Hammer Projects: Song Kun
Beijing-based artist Song Kun’s painting series It’s My Life (2005–06) examines the minutiae of daily existence. For an entire year she created one painting a day, rendering a collection on canvas of the concerns, fears, desires, and confusion experienced by her and the newly emerging generation in China. Influences from Chinese landscape painting, animé, and traditional still life by European masters are suggested in the work. Song Kun offers viewers a portal into her inner life through elliptical narratives and moody moments rendered with a lush, sometimes despondent beauty. For her first solo exhibition in the US, this Hammer Projects installation features a selection of paintings from the entire series of three hundred and sixty-five.
Song Kun was born in Inner Mongolia in 1977 and lives in Beijing. In 2002 she graduated with a degree in oil painting from the Central Academy of Fine Arts, Beijing. Her installation It’s My Life was the subject of a solo exhibition in 2006 at Universlastudios-Beijing. Recent group exhibitions include those at Chambers Fine Art Gallery, New York; C5 Gallery, Beijing; Paul Ricard Gallery, Paris; and Art Seasons Gallery, Singapore. In 2005 she participated in the Chinese Art Triennial at the Nanjing Art Museum, where she was recognized as the “most promising young female artist.” Song Kun’s work was recently reviewed in Artforum. This is the artist’s first exhibition at an American museum.
By David Spalding
A founding member of the N12 group—twelve ambitious young graduates of Beijing’s Central Academy of Fine Arts who have been organizing their own annual exhibitions since 2003—artist Song Kun was educated after the Cultural Revolution and raised in an era of accelerated urban and economic development. As a result, she and her compatriots are articulating new visual languages to express concerns that are less overtly political than those of their predecessors. Song’s It’s My Life (2005–6) is an enormous installation originally composed of 365 small canvases, each representing a day in the artist’s year. The paintings are grouped more or less in chronological order, in grids that stretch across the gallery’s walls. Far more than an oil-on-canvas blog, It’s My Life offers viewers a series of elliptical narratives and moody moments rendered with a lush, sometimes despondent beauty, becoming a case study in how painting can elevate the quotidian.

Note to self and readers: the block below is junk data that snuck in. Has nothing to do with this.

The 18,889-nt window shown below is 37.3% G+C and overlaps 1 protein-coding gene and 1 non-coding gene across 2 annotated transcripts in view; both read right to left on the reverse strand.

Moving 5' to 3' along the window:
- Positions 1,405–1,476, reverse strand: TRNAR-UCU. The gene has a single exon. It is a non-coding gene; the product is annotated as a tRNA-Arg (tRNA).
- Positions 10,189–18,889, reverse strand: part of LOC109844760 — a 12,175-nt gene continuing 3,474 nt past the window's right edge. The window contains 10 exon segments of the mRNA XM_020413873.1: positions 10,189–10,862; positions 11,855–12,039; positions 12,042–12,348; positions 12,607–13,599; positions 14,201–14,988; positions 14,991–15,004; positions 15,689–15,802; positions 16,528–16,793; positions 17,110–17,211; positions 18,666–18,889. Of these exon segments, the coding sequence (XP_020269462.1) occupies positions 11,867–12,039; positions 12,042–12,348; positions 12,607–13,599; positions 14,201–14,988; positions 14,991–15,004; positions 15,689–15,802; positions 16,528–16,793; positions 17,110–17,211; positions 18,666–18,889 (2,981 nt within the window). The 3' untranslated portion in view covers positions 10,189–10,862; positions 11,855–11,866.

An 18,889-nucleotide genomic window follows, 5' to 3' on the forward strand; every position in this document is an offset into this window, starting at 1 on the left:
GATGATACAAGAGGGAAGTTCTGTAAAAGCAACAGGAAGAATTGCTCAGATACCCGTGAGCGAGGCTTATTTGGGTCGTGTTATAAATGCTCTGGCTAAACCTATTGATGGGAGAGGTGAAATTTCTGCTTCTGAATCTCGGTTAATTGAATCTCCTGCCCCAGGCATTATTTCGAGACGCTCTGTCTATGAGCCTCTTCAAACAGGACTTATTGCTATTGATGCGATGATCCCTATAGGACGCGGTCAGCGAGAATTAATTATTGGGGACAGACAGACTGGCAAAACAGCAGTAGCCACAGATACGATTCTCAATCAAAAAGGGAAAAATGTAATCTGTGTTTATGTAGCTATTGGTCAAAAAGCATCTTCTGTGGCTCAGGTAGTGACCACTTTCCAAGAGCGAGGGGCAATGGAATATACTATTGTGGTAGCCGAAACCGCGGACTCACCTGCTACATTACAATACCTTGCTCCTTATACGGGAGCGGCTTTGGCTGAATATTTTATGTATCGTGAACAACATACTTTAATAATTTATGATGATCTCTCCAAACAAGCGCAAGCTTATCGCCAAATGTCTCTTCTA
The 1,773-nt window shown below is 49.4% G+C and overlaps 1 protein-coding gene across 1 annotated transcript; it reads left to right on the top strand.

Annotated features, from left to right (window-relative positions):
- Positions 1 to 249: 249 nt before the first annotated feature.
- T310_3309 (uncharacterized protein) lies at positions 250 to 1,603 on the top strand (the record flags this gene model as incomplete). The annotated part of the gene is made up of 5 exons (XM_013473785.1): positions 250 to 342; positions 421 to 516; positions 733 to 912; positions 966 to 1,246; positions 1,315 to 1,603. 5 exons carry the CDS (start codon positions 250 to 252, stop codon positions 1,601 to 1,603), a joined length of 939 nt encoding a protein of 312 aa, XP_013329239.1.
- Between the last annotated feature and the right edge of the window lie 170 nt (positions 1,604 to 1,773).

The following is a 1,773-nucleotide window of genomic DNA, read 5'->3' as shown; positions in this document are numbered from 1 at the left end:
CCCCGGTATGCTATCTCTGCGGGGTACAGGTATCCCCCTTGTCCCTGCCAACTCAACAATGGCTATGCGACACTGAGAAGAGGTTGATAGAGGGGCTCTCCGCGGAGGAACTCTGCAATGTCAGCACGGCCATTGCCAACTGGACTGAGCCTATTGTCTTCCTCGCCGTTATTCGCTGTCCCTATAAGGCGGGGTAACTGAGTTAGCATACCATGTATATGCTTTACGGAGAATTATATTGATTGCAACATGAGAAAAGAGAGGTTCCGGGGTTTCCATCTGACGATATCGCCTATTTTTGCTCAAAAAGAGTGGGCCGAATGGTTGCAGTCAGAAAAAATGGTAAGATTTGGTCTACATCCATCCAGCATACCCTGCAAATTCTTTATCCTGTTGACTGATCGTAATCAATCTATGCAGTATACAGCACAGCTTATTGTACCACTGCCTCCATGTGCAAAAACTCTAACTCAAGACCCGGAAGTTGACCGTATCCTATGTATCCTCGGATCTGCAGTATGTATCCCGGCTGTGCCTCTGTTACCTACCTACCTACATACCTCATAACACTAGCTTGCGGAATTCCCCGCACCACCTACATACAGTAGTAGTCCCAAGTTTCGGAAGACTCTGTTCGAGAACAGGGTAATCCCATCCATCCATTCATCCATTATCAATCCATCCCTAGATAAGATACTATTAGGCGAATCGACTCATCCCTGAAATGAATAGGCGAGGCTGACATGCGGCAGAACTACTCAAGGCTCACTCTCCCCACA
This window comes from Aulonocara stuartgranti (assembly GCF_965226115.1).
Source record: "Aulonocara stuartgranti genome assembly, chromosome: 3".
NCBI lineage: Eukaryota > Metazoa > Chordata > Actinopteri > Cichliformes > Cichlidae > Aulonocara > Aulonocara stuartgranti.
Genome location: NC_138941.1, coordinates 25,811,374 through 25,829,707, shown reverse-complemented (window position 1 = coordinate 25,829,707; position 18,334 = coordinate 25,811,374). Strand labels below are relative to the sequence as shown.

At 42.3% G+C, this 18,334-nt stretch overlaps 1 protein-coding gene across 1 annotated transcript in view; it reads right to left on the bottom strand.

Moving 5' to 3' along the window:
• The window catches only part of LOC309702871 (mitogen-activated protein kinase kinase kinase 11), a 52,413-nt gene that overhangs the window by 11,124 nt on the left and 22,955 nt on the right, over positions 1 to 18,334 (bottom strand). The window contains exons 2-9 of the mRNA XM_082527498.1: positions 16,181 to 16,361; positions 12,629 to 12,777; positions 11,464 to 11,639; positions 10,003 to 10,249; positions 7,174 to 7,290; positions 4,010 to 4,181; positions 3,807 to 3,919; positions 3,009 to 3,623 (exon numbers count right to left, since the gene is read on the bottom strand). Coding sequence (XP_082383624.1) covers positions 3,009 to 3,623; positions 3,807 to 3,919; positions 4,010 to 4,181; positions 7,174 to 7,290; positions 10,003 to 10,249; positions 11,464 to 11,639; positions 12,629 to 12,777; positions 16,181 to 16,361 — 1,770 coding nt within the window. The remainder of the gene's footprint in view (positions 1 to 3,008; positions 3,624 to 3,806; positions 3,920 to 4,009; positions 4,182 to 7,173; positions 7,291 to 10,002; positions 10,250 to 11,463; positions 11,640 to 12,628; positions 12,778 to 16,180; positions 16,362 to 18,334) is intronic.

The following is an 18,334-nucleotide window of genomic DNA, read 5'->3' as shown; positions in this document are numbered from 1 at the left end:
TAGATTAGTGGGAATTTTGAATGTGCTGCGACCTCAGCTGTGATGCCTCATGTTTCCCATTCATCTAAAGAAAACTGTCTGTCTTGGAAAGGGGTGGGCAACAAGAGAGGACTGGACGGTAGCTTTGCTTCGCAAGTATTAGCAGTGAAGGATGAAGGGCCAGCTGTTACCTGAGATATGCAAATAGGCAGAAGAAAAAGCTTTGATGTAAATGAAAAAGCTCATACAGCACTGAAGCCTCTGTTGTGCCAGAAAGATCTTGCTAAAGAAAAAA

A melancholic fog clouds many of Song’s works, making them feel like slightly out of focus snapshots in which the air hangs thick and heavy, weighed down by a sense of loss. Flashes of light reflect back at the viewer, cutting through the haze and sharply contouring surfaces such as skin, metal, and glass. It’s a technical trick that turns emotionally charged details into symbols in a vivid, fleeting dream. One particularly poignant painting depicts a young couple riding their bicycles through the moonlit night, enveloped in a mist that renders the image part fading memory, part wistful fantasy. In a diptych a man and a woman face each other in profile, sitting beside the windows of a train or airplane, illuminated by a mottled gray light. They seem to be contemplating the distance as it unfolds between them. Such images capture the simultaneous desire and inability to say goodbye characterizing the artist’s overall relationship to the past, a weary nostalgia that shadows the entire installation.